- Associated Press - Friday, April 25, 2014

BISMARCK, N.D. (AP) - A North Dakota state program that collects unused medication to help fight prescription drug abuse has destroyed 3.3 tons of OxyContin and other drugs in the past five years, Attorney General Wayne Stenehjem said Friday.

“Reducing access will reduce abuse,” said Stenehjem, who hosted a “Take Back” event Friday at the state Capitol. Prescription drug abuse “is a very serious and a growing problem nationally just as it is in North Dakota.”

Saturday is designated as the national prescription drug Take Back Day.

Several people dropped off unused and leftover prescription drugs in special disposal containers on Friday at the Capitol; one woman even disposed of unneeded dog medicine.

“I’ve been waiting for a while to do this because I didn’t want to throw these in the trash,” said Amy Schutt, who tossed several bottles of prescription medicine.

Disposal containers are located at police departments and sheriff’s offices at 34 locations across the state, Stenehjem said. The drugs are incinerated at a facility at North Dakota State University under the supervision of law enforcement. More than 1,000 pounds of unwanted prescription drugs were burned there last month.

North Dakota’s program was launched in 2009 and has provided a safe way to dispose of the drugs and has helped keep them out of the hands of young people, Stenehjem said.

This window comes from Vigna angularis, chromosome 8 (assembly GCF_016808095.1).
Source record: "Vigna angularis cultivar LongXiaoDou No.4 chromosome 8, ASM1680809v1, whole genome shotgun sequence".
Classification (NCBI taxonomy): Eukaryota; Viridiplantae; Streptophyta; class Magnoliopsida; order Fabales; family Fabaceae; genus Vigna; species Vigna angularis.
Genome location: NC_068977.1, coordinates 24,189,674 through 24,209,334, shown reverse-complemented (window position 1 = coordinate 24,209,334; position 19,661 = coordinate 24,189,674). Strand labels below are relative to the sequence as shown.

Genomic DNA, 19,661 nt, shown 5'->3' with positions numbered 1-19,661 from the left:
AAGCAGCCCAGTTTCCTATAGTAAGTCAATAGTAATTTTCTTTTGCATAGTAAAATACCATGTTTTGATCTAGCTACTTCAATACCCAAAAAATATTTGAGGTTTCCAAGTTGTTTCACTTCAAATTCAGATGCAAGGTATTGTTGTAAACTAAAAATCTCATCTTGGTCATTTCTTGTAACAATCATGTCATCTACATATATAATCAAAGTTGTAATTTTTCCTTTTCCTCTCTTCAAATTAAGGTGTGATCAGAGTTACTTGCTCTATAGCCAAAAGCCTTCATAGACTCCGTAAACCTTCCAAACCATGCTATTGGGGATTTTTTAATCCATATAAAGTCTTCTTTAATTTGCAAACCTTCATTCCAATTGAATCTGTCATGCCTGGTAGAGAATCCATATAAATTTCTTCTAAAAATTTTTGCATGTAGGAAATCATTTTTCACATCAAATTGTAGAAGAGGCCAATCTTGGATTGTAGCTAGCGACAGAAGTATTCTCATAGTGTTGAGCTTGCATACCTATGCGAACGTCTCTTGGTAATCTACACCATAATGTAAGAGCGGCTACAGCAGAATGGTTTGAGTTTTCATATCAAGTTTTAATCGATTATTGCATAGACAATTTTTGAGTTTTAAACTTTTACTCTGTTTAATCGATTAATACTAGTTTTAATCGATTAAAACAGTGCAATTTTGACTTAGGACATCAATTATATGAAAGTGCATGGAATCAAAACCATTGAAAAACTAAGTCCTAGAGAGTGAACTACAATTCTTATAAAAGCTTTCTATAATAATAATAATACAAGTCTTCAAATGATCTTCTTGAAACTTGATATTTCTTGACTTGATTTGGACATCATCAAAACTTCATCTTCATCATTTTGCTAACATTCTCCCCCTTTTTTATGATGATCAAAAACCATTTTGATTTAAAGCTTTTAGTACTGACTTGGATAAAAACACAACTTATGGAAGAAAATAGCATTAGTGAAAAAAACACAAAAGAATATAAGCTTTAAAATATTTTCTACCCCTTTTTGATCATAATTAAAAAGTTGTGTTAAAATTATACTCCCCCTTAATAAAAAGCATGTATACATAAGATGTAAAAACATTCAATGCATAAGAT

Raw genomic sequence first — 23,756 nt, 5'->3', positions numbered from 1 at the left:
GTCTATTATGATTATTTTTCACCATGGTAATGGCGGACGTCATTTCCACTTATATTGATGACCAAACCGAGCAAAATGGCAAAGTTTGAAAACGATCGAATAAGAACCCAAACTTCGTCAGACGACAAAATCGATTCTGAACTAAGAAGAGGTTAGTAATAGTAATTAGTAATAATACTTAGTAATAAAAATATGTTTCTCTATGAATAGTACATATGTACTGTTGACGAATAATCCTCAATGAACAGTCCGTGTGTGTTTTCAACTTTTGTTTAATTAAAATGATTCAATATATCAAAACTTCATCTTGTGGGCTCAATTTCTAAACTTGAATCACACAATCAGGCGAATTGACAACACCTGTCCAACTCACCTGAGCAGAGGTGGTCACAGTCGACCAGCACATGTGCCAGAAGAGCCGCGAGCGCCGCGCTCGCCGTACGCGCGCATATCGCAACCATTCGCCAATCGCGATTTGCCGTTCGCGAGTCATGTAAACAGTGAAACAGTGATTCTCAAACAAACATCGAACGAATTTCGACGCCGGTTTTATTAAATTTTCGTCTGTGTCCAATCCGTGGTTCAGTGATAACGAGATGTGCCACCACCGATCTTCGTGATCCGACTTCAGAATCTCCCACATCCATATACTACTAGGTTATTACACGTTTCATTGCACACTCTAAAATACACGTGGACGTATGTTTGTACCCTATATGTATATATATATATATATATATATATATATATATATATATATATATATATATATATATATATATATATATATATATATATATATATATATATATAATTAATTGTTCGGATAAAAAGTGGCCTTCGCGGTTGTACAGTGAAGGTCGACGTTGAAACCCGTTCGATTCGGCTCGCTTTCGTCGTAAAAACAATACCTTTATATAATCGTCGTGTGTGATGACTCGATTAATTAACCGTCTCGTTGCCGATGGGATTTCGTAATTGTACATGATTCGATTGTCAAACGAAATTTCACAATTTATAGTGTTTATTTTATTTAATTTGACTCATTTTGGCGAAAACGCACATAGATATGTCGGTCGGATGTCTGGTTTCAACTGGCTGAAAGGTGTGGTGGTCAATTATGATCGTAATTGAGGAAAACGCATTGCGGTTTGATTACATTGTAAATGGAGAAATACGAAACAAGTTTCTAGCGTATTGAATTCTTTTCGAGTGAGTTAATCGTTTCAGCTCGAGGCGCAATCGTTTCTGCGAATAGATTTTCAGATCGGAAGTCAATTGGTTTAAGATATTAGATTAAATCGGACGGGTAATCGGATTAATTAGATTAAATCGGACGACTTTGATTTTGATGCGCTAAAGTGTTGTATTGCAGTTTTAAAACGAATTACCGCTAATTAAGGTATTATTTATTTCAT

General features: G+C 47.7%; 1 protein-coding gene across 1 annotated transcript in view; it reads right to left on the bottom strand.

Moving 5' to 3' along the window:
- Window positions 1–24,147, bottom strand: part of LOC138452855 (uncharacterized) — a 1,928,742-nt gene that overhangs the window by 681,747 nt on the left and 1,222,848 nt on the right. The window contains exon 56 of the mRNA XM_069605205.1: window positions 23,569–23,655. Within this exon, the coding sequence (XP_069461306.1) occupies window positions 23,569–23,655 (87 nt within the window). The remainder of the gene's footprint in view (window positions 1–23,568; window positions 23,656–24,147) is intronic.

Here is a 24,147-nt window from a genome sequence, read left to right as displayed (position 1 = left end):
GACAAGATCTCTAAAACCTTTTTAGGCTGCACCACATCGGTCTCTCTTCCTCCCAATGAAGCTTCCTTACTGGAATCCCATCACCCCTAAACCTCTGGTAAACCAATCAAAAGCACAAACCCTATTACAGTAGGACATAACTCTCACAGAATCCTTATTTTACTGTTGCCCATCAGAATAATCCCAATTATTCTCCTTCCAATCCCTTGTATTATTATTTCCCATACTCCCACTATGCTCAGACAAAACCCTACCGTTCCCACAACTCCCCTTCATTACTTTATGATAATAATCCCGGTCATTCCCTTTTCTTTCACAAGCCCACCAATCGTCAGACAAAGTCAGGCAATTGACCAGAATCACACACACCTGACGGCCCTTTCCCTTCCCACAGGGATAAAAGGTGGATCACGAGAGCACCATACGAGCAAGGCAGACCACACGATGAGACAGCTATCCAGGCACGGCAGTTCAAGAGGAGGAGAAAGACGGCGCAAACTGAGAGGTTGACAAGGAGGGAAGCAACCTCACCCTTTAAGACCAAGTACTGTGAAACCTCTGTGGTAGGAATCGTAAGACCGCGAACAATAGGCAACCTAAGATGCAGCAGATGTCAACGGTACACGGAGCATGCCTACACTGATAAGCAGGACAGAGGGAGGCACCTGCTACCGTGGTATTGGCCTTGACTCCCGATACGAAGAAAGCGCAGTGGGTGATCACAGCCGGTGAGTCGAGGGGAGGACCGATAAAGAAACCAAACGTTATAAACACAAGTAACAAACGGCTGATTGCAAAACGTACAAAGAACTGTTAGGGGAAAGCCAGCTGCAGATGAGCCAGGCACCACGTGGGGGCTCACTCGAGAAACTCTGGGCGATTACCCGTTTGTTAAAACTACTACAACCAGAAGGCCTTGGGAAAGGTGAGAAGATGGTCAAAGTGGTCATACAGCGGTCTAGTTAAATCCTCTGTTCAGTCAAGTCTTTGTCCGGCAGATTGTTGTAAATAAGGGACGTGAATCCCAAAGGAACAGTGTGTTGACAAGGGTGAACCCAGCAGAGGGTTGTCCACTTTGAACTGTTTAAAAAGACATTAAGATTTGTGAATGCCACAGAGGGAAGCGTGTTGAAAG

“Not only are we keeping these medications from being sold to our kids, but by disposing of the drugs properly instead of flushing them or putting them in the trash, we are protecting the state’s resources from potential contamination,” Stenehjem said.

A recent survey indicated 18 percent of North Dakota’s high school students have abused prescription drugs at least once, he said. Prescription drugs are the third-most abused drug in North Dakota, behind alcohol and marijuana, Stenehjem said.

“Where do they get them? Usually from family members and friends,” Stenehjem said. “Where do they find them? Medicine cabinets, night stands and anywhere else medicines are stored.”

The attorney general said prescription drug abuse “is not just a problem for our youth.”

State law enforcement officials trying to fight prescription drug abuse have even worked with businesses such as real estate companies and funeral homes, Stenehjem said.

Real estate agents have been asked not to show contents of medicine cabinets during open houses because criminals may scope out homes posing as buyers, Stenehjem said. Criminals in search of prescription drugs also have been known to check obituaries so that they can break into the deceased person’s home to steal medications, he said.

“We’ve alerted funeral directors to make sure the family knows right away that one of the things on the checklist is to consider taking those medications and dropping them off at a receptacle,” he said.

Stenehjem said 29 million pills of narcotics and muscle relaxants were dispensed in North Dakota in 2011, the latest figures available.

“That’s 43 pills for every man, woman and child in the state,” Stenehjem said.

State health officials also are reporting that the number of people in seeking treatment for prescription drug abuse has risen in the past few years, he said.

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